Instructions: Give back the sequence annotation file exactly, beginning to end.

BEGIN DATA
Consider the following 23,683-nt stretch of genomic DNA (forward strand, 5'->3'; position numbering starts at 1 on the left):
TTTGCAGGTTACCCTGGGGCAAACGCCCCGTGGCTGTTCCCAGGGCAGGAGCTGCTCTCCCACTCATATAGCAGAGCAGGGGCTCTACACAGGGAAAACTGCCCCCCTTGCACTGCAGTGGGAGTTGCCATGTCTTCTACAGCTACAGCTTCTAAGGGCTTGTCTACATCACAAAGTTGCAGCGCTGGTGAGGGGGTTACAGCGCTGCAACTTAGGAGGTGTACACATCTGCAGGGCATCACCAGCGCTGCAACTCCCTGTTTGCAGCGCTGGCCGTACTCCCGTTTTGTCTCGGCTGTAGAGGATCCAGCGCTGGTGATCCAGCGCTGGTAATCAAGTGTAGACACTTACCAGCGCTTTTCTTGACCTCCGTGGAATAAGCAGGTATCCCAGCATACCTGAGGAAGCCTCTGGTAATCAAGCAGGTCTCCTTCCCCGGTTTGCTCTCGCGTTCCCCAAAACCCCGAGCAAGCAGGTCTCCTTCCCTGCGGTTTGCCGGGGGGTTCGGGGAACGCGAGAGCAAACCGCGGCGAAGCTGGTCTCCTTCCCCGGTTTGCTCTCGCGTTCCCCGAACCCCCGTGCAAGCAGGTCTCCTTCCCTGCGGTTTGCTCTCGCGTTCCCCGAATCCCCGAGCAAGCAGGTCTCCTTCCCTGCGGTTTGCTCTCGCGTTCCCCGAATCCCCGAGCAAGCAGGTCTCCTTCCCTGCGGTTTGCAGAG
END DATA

Consider the following 23,683-nt stretch of genomic DNA (forward strand, 5'->3'; position numbering starts at 1 on the left):
TTTGCAGGTTACCCTGGGGCAAACGCCCCGTGGCTGTTCCCAGGGCAGGAGCTGCTCTCCCACTCATATAGCAGAGCAGGGGCTCTACACAGGGAAAACTGCCCCCCTTGCACTGCAGTGGGAGTTGCCATGTCTTCTACAGCTACAGCTTCTAAGGGCTTGTCTACATCACAAAGTTGCAGCGCTGGTGAGGGGGTTACAGCGCTGCAACTTAGGAGGTGTACACATCTGCAGGGCATCACCAGCGCTGCAACTCCCTGTTTGCAGCGCTGGCCGTACTCCCGTTTTGTCTCGGCTGTAGAGGATCCAGCGCTGGTGATCCAGCGCTGGTAATCAAGTGTAGACACTTACCAGCGCTTTTCTTGACCTCCGTGGAATAAGCAGGTATCCCAGCATACCTGAGGAAGCCTCTGGTAATCAAGCAGGTCTCCTTCCCCGGTTTGCTCTCGCGTTCCCCAAAACCCCGAGCAAGCAGGTCTCCTTCCCTGCGGTTTGCCGGGGGGTTCGGGGAACGCGAGAGCAAACCGCGGCGAAGCTGGTCTCCTTCCCCGGTTTGCTCTCGCGTTCCCCGAACCCCCGTGCAAGCAGGTCTCCTTCCCTGCGGTTTGCTCTCGCGTTCCCCGAATCCCCGAGCAAGCAGGTCTCCTTCCCTGCGGTTTGCTCTCGCGTTCCCCGAATCCCCGAGCAAGCAGGTCTCCTTCCCTGCGGTTTGCAGAG